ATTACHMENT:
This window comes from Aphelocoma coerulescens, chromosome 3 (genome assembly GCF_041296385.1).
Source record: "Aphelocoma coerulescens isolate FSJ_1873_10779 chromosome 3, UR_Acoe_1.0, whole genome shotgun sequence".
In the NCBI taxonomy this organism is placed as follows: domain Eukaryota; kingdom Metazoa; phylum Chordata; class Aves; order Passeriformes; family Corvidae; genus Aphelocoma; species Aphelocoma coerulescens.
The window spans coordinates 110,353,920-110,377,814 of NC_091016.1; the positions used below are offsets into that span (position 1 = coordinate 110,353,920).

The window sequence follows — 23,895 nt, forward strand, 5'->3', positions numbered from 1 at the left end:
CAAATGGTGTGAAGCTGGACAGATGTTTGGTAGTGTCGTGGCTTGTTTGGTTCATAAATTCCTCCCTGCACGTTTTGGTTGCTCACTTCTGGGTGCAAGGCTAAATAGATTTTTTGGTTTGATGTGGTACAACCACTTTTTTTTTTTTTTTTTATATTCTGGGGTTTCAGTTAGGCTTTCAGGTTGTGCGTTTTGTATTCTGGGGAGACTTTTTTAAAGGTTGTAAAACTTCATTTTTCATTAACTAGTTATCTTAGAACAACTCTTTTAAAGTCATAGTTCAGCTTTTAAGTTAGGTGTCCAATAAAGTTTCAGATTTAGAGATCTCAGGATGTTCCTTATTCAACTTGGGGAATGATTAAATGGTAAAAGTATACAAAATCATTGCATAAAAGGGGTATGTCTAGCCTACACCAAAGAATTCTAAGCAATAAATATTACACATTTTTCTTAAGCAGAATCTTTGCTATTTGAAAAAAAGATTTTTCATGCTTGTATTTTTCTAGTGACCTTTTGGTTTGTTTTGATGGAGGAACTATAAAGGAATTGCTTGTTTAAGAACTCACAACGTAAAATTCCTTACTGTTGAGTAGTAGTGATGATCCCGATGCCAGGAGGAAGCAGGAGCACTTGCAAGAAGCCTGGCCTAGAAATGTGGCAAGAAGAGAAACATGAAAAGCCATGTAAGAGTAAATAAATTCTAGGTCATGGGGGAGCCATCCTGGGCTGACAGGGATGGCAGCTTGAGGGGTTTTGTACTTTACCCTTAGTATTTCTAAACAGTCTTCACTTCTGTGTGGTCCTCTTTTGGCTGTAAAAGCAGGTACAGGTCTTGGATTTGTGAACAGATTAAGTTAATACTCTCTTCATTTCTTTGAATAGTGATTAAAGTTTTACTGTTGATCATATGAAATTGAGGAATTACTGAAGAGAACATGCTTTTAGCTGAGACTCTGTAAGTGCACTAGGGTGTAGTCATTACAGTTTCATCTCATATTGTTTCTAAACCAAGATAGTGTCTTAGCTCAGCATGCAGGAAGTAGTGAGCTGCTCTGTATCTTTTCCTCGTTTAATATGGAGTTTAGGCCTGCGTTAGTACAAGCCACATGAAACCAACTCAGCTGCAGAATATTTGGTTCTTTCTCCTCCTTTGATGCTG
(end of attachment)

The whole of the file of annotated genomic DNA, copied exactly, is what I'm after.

This window comes from Aphelocoma coerulescens, chromosome 3 (genome assembly GCF_041296385.1).
Source record: "Aphelocoma coerulescens isolate FSJ_1873_10779 chromosome 3, UR_Acoe_1.0, whole genome shotgun sequence".
In the NCBI taxonomy this organism is placed as follows: domain Eukaryota; kingdom Metazoa; phylum Chordata; class Aves; order Passeriformes; family Corvidae; genus Aphelocoma; species Aphelocoma coerulescens.
The window spans coordinates 110,353,920-110,377,814 of NC_091016.1; the positions used below are offsets into that span (position 1 = coordinate 110,353,920).

The window sequence follows — 23,895 nt, forward strand, 5'->3', positions numbered from 1 at the left end:
CAAATGGTGTGAAGCTGGACAGATGTTTGGTAGTGTCGTGGCTTGTTTGGTTCATAAATTCCTCCCTGCACGTTTTGGTTGCTCACTTCTGGGTGCAAGGCTAAATAGATTTTTTGGTTTGATGTGGTACAACCACTTTTTTTTTTTTTTTTTATATTCTGGGGTTTCAGTTAGGCTTTCAGGTTGTGCGTTTTGTATTCTGGGGAGACTTTTTTAAAGGTTGTAAAACTTCATTTTTCATTAACTAGTTATCTTAGAACAACTCTTTTAAAGTCATAGTTCAGCTTTTAAGTTAGGTGTCCAATAAAGTTTCAGATTTAGAGATCTCAGGATGTTCCTTATTCAACTTGGGGAATGATTAAATGGTAAAAGTATACAAAATCATTGCATAAAAGGGGTATGTCTAGCCTACACCAAAGAATTCTAAGCAATAAATATTACACATTTTTCTTAAGCAGAATCTTTGCTATTTGAAAAAAAGATTTTTCATGCTTGTATTTTTCTAGTGACCTTTTGGTTTGTTTTGATGGAGGAACTATAAAGGAATTGCTTGTTTAAGAACTCACAACGTAAAATTCCTTACTGTTGAGTAGTAGTGATGATCCCGATGCCAGGAGGAAGCAGGAGCACTTGCAAGAAGCCTGGCCTAGAAATGTGGCAAGAAGAGAAACATGAAAAGCCATGTAAGAGTAAATAAATTCTAGGTCATGGGGGAGCCATCCTGGGCTGACAGGGATGGCAGCTTGAGGGGTTTTGTACTTTACCCTTAGTATTTCTAAACAGTCTTCACTTCTGTGTGGTCCTCTTTTGGCTGTAAAAGCAGGTACAGGTCTTGGATTTGTGAACAGATTAAGTTAATACTCTCTTCATTTCTTTGAATAGTGATTAAAGTTTTACTGTTGATCATATGAAATTGAGGAATTACTGAAGAGAACATGCTTTTAGCTGAGACTCTGTAAGTGCACTAGGGTGTAGTCATTACAGTTTCATCTCATATTGTTTCTAAACCAAGATAGTGTCTTAGCTCAGCATGCAGGAAGTAGTGAGCTGCTCTGTATCTTTTCCTCGTTTAATATGGAGTTTAGGCCTGCGTTAGTACAAGCCACATGAAACCAACTCAGCTGCAGAATATTTGGTTCTTTCTCCTCCTTTGATGCTG